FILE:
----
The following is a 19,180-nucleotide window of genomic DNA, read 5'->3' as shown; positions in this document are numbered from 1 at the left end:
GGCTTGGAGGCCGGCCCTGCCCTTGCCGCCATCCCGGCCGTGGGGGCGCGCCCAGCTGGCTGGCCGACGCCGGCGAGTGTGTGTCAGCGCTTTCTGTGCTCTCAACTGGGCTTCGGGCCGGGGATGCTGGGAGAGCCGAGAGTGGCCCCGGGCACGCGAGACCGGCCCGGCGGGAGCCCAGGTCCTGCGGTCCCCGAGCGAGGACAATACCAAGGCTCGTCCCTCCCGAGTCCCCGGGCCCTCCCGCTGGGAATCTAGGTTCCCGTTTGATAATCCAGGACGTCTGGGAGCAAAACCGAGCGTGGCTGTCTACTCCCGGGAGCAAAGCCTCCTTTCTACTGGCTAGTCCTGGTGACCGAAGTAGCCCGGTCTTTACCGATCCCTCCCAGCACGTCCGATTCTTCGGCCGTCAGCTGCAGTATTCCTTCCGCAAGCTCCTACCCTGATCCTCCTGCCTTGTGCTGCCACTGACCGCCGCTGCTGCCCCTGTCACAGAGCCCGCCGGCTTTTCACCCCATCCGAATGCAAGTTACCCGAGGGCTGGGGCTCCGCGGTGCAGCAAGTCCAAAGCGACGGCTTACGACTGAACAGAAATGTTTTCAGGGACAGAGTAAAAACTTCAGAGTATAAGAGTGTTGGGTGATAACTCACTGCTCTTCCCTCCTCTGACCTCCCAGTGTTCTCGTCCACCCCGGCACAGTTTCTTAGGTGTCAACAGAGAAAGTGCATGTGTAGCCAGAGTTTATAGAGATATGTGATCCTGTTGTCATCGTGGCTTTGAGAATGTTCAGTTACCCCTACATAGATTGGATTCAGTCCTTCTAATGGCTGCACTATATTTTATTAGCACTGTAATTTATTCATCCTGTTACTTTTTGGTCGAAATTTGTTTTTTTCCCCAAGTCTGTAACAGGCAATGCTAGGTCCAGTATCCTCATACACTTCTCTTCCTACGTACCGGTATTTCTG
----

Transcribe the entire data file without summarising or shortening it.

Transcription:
The following is a 19,180-nucleotide window of genomic DNA, read 5'->3' as shown; positions in this document are numbered from 1 at the left end:
GGCTTGGAGGCCGGCCCTGCCCTTGCCGCCATCCCGGCCGTGGGGGCGCGCCCAGCTGGCTGGCCGACGCCGGCGAGTGTGTGTCAGCGCTTTCTGTGCTCTCAACTGGGCTTCGGGCCGGGGATGCTGGGAGAGCCGAGAGTGGCCCCGGGCACGCGAGACCGGCCCGGCGGGAGCCCAGGTCCTGCGGTCCCCGAGCGAGGACAATACCAAGGCTCGTCCCTCCCGAGTCCCCGGGCCCTCCCGCTGGGAATCTAGGTTCCCGTTTGATAATCCAGGACGTCTGGGAGCAAAACCGAGCGTGGCTGTCTACTCCCGGGAGCAAAGCCTCCTTTCTACTGGCTAGTCCTGGTGACCGAAGTAGCCCGGTCTTTACCGATCCCTCCCAGCACGTCCGATTCTTCGGCCGTCAGCTGCAGTATTCCTTCCGCAAGCTCCTACCCTGATCCTCCTGCCTTGTGCTGCCACTGACCGCCGCTGCTGCCCCTGTCACAGAGCCCGCCGGCTTTTCACCCCATCCGAATGCAAGTTACCCGAGGGCTGGGGCTCCGCGGTGCAGCAAGTCCAAAGCGACGGCTTACGACTGAACAGAAATGTTTTCAGGGACAGAGTAAAAACTTCAGAGTATAAGAGTGTTGGGTGATAACTCACTGCTCTTCCCTCCTCTGACCTCCCAGTGTTCTCGTCCACCCCGGCACAGTTTCTTAGGTGTCAACAGAGAAAGTGCATGTGTAGCCAGAGTTTATAGAGATATGTGATCCTGTTGTCATCGTGGCTTTGAGAATGTTCAGTTACCCCTACATAGATTGGATTCAGTCCTTCTAATGGCTGCACTATATTTTATTAGCACTGTAATTTATTCATCCTGTTACTTTTTGGTCGAAATTTGTTTTTTTCCCCAAGTCTGTAACAGGCAATGCTAGGTCCAGTATCCTCATACACTTCTCTTCCTACGTACCGGTATTTCTG